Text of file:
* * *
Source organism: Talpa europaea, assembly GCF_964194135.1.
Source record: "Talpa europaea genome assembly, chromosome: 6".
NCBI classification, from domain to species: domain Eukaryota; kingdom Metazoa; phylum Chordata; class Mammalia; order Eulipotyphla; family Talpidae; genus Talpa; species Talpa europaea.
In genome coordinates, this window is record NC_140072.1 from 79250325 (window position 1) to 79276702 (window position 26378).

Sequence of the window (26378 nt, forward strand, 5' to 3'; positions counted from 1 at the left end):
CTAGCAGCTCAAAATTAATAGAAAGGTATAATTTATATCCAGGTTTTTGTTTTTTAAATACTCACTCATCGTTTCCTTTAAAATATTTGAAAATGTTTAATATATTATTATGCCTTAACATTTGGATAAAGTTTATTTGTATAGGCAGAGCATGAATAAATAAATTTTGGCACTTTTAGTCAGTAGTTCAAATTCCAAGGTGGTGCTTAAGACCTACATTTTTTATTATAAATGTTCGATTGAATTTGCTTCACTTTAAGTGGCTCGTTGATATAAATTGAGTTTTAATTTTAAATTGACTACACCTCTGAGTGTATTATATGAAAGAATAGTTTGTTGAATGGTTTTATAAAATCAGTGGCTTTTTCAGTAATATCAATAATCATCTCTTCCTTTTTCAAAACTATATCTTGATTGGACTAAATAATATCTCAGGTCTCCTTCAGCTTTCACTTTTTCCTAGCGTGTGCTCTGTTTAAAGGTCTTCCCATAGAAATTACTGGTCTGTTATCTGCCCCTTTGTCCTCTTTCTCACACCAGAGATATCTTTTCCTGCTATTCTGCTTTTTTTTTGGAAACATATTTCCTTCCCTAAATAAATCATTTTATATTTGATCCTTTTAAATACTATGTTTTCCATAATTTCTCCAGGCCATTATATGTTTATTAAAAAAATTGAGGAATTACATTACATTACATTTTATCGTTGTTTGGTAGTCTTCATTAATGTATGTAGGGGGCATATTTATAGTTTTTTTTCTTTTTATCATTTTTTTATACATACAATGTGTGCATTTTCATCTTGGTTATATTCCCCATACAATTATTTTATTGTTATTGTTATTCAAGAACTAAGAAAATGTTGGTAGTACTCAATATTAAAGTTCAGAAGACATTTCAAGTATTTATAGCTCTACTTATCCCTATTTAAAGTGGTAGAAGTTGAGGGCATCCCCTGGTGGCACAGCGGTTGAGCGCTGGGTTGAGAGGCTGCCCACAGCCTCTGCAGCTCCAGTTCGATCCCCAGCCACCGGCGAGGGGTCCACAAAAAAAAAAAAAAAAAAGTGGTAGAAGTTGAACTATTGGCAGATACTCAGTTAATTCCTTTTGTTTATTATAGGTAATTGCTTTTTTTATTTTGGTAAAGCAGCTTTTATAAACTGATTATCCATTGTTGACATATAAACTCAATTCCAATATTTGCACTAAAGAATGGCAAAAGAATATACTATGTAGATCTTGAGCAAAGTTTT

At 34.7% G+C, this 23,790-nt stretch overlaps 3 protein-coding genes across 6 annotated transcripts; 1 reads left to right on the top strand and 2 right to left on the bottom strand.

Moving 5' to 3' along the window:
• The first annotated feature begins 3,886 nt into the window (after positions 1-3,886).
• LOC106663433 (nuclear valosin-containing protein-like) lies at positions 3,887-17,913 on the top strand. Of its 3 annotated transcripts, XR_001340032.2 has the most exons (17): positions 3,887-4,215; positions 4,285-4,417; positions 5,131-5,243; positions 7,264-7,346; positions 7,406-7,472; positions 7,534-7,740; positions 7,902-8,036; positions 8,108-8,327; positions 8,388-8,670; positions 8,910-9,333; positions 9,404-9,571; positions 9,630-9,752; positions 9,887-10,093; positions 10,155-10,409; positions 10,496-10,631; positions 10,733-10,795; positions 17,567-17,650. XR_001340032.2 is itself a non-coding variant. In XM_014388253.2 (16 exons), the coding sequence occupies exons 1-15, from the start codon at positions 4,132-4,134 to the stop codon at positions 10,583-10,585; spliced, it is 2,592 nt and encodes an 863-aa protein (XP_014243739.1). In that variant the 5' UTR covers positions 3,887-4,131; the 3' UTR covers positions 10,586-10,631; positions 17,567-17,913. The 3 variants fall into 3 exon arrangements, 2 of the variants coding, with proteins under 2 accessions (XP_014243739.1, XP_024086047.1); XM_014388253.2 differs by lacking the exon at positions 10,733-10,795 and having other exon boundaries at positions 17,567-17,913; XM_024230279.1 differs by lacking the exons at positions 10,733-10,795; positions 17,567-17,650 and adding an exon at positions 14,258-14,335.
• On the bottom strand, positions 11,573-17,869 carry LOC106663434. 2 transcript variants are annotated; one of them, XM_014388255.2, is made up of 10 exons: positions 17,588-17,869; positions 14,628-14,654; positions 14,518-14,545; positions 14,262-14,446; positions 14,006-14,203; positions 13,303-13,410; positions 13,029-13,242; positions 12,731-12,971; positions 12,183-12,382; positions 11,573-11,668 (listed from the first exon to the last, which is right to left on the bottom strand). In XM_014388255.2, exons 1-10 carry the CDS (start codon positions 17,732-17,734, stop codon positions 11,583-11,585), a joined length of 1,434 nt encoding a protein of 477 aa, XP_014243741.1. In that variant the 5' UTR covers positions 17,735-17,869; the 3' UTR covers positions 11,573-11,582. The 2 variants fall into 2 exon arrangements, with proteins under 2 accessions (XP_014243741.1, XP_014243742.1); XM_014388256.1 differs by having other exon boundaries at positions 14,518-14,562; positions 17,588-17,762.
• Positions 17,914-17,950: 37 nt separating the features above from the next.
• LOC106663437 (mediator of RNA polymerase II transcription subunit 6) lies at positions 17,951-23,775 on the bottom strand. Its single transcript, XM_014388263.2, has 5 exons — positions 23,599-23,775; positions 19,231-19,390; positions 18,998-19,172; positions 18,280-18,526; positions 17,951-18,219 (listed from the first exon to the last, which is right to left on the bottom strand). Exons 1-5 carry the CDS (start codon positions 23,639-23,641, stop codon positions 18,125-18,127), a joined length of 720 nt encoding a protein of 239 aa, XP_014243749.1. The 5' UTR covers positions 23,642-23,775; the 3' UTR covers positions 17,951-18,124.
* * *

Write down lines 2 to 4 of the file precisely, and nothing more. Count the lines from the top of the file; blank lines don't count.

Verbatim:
Source record: "Talpa europaea genome assembly, chromosome: 6".
NCBI classification, from domain to species: domain Eukaryota; kingdom Metazoa; phylum Chordata; class Mammalia; order Eulipotyphla; family Talpidae; genus Talpa; species Talpa europaea.
In genome coordinates, this window is record NC_140072.1 from 79250325 (window position 1) to 79276702 (window position 26378).